Would I trade this business for any other? No! When authors want to publish their books, I always try to ensure they understand it's a great artistic, creative and wonderful process, but it's a business, period. Launching, starting and maintaining a book is akin to launching, starting and maintaining a business. When authors come into the effort with that squarely in their minds, they will be physically and emotionally prepared to take on the journey. When they show up with the idea that it's parties and mingling with the writing elite ... well, they are not prepared for reality.

Friday, January 23, 2015

Lessons and Tips I've learned About Publishing

It's one thing to want to do something, it's another thing to actually do it. They can teach theory in the classroom, but until you've dug deep, gotten your hands sublimely dirty, and really entrenched yourself in the experience, you can't learn the most important lessons and realities. So, to help anyone else (and these are life lessons) here are some general tips.

Do not beat yourself up if you're an editor and there's a mistake or even two. All those meticulous copy editors out there who are single minded about not making one mistake in a 50,000 to 75,000 or 100,000 word book have truly put too much pressure on themselves into a never-good-enough reality. If I have learned nothing else in editing ... there is going to be a mistake ... somewhere. It requires minimally two sets or preferably three sets of eyes to clean up a manuscript. If you're sense of "perfection" (which there is no such thing) is about the erroneous belief you will see every mistake ever made, I counsel you to relax. A mistake or two or even three reflects nothing on your skills. It only reflects on the true fact we're all only humans.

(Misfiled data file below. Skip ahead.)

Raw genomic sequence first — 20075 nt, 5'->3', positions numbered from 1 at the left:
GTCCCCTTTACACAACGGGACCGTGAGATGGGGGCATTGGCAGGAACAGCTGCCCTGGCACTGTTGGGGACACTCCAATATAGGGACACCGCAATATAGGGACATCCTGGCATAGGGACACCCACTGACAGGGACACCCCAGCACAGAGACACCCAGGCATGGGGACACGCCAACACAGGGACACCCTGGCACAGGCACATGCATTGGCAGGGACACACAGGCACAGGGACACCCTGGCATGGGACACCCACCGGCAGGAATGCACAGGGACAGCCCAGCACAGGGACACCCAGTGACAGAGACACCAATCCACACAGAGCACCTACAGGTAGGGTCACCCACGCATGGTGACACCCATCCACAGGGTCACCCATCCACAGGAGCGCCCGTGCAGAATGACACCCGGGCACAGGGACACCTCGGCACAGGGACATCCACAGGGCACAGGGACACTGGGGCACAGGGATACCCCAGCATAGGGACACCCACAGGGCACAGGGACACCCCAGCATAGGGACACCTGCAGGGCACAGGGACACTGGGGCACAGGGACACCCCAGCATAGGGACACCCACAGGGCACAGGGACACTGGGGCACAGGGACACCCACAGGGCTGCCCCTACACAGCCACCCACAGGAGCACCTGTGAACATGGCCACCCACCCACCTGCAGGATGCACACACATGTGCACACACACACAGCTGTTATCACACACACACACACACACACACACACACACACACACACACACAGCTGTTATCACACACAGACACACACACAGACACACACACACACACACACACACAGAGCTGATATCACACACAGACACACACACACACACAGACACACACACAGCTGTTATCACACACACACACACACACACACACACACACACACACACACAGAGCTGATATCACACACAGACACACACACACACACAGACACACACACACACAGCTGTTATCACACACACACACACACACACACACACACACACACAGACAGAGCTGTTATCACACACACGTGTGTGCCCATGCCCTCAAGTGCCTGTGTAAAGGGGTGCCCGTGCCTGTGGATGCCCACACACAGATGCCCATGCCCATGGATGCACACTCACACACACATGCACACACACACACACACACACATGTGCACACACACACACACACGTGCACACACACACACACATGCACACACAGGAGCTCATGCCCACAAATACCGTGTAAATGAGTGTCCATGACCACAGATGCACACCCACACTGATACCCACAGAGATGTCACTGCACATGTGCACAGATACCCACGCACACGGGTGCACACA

Everyone is going to have an opinion about how you run your business. It's true someone somewhere has an opinion, and some of those someones are going to try and give it to you often unsolicited. If your business is highly successful and you're continuing to enjoy success then continue. If someone out of nowhere decides they have a judgment or piece of unsolicited advice about how you do business, tell them nicely it's none of their "business" ... and continue. Now if you need help that is another discussion, but my key advice is to only seek assistance from those who have gone before you -- successfully!